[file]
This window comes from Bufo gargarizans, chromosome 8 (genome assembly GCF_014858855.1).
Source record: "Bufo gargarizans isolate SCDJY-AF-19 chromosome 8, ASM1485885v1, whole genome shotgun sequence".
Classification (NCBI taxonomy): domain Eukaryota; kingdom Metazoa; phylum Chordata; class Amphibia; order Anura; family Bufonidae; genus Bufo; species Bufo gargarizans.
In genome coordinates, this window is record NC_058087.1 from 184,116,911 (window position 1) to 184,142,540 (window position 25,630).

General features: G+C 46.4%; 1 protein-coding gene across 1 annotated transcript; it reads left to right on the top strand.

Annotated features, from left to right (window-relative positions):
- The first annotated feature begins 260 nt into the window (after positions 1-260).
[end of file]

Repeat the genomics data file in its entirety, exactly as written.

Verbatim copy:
This window comes from Bufo gargarizans, chromosome 8 (genome assembly GCF_014858855.1).
Source record: "Bufo gargarizans isolate SCDJY-AF-19 chromosome 8, ASM1485885v1, whole genome shotgun sequence".
Classification (NCBI taxonomy): domain Eukaryota; kingdom Metazoa; phylum Chordata; class Amphibia; order Anura; family Bufonidae; genus Bufo; species Bufo gargarizans.
In genome coordinates, this window is record NC_058087.1 from 184,116,911 (window position 1) to 184,142,540 (window position 25,630).

General features: G+C 46.4%; 1 protein-coding gene across 1 annotated transcript; it reads left to right on the top strand.

Annotated features, from left to right (window-relative positions):
- The first annotated feature begins 260 nt into the window (after positions 1-260).